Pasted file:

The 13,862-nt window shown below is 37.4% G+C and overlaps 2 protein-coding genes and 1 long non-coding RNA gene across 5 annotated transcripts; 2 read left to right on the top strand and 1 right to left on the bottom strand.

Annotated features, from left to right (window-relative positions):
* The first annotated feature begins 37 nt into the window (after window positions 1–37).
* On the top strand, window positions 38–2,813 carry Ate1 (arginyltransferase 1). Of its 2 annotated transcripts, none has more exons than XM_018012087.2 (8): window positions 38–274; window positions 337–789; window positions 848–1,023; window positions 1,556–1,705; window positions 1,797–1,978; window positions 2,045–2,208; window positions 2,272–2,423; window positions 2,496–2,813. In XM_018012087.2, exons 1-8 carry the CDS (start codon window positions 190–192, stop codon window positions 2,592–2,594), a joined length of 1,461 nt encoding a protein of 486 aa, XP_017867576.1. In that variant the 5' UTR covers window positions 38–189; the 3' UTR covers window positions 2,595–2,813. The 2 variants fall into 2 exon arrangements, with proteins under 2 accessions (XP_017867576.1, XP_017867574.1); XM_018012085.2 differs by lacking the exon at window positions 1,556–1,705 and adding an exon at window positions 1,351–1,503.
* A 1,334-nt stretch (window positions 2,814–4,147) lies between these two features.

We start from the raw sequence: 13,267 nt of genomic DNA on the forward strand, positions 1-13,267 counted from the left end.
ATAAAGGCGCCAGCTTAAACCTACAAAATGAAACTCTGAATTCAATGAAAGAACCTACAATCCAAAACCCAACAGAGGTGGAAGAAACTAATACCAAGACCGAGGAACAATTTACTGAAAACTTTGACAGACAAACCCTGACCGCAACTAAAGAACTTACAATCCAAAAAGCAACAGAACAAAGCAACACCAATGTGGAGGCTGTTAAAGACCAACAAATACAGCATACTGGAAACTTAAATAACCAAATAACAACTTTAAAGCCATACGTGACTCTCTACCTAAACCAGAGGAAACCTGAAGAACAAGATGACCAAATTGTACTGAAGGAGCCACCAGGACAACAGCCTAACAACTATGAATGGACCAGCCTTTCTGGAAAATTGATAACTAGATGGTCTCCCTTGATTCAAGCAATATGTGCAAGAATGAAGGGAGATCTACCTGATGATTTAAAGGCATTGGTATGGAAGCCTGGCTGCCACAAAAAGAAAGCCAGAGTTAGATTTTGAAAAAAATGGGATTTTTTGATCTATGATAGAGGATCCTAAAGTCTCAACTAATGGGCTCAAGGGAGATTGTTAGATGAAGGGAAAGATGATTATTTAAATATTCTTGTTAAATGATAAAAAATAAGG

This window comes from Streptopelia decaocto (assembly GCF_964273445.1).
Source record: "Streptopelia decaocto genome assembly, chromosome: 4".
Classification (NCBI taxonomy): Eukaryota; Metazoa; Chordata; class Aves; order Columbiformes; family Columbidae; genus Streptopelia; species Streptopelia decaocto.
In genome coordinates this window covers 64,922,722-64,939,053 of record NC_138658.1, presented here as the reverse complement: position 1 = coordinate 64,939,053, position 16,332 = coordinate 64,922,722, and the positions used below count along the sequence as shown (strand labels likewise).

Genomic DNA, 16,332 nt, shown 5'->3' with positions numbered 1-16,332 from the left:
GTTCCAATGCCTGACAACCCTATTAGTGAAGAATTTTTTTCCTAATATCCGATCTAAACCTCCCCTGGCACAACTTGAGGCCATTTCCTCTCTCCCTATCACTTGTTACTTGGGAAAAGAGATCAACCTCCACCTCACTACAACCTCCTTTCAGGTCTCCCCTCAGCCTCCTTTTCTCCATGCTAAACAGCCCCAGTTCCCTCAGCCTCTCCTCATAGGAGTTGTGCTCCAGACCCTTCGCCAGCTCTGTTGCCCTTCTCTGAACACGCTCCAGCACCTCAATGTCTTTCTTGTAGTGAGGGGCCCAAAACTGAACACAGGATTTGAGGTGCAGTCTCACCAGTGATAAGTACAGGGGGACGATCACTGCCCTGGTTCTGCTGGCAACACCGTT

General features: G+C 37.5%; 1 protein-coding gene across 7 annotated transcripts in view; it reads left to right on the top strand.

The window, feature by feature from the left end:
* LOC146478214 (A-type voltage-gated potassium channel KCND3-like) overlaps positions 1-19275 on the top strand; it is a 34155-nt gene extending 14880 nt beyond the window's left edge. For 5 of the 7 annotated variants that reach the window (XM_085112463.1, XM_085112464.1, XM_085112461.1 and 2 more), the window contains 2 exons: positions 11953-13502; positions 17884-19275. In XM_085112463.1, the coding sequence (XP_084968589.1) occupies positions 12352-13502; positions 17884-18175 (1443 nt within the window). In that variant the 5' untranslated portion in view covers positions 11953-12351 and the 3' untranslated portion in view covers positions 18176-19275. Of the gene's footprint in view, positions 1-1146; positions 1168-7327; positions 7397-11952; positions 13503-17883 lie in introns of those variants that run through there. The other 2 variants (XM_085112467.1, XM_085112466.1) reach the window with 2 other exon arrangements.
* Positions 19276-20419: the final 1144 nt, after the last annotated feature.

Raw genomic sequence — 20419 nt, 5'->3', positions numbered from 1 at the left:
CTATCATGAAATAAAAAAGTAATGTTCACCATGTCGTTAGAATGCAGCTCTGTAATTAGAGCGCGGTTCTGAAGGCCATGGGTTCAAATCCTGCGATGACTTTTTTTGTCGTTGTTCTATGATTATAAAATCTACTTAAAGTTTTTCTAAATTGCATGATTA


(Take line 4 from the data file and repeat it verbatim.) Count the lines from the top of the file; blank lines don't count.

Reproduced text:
* On the top strand, window positions 38–2,813 carry Ate1 (arginyltransferase 1). Of its 2 annotated transcripts, none has more exons than XM_018012087.2 (8): window positions 38–274; window positions 337–789; window positions 848–1,023; window positions 1,556–1,705; window positions 1,797–1,978; window positions 2,045–2,208; window positions 2,272–2,423; window positions 2,496–2,813. In XM_018012087.2, exons 1-8 carry the CDS (start codon window positions 190–192, stop codon window positions 2,592–2,594), a joined length of 1,461 nt encoding a protein of 486 aa, XP_017867576.1. In that variant the 5' UTR covers window positions 38–189; the 3' UTR covers window positions 2,595–2,813. The 2 variants fall into 2 exon arrangements, with proteins under 2 accessions (XP_017867576.1, XP_017867574.1); XM_018012085.2 differs by lacking the exon at window positions 1,556–1,705 and adding an exon at window positions 1,351–1,503.